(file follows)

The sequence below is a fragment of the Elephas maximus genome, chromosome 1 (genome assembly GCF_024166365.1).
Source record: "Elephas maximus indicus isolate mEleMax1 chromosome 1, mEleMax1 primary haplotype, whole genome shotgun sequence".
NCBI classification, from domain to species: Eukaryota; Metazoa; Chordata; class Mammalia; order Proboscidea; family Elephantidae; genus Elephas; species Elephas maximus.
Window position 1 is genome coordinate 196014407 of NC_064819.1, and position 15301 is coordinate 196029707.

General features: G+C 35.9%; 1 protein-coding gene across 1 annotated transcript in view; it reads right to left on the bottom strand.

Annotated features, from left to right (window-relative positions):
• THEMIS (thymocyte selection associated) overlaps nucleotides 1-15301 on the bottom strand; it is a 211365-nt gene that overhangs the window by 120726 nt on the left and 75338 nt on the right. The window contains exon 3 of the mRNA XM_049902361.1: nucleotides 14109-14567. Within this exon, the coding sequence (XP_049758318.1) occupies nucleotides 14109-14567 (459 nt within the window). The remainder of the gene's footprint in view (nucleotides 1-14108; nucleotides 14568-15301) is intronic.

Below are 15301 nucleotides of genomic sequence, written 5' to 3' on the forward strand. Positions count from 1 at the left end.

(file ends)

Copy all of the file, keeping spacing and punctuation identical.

The sequence below is a fragment of the Elephas maximus genome, chromosome 1 (genome assembly GCF_024166365.1).
Source record: "Elephas maximus indicus isolate mEleMax1 chromosome 1, mEleMax1 primary haplotype, whole genome shotgun sequence".
NCBI classification, from domain to species: Eukaryota; Metazoa; Chordata; class Mammalia; order Proboscidea; family Elephantidae; genus Elephas; species Elephas maximus.
Window position 1 is genome coordinate 196014407 of NC_064819.1, and position 15301 is coordinate 196029707.

General features: G+C 35.9%; 1 protein-coding gene across 1 annotated transcript in view; it reads right to left on the bottom strand.

Annotated features, from left to right (window-relative positions):
• THEMIS (thymocyte selection associated) overlaps nucleotides 1-15301 on the bottom strand; it is a 211365-nt gene that overhangs the window by 120726 nt on the left and 75338 nt on the right. The window contains exon 3 of the mRNA XM_049902361.1: nucleotides 14109-14567. Within this exon, the coding sequence (XP_049758318.1) occupies nucleotides 14109-14567 (459 nt within the window). The remainder of the gene's footprint in view (nucleotides 1-14108; nucleotides 14568-15301) is intronic.

Below are 15301 nucleotides of genomic sequence, written 5' to 3' on the forward strand. Positions count from 1 at the left end.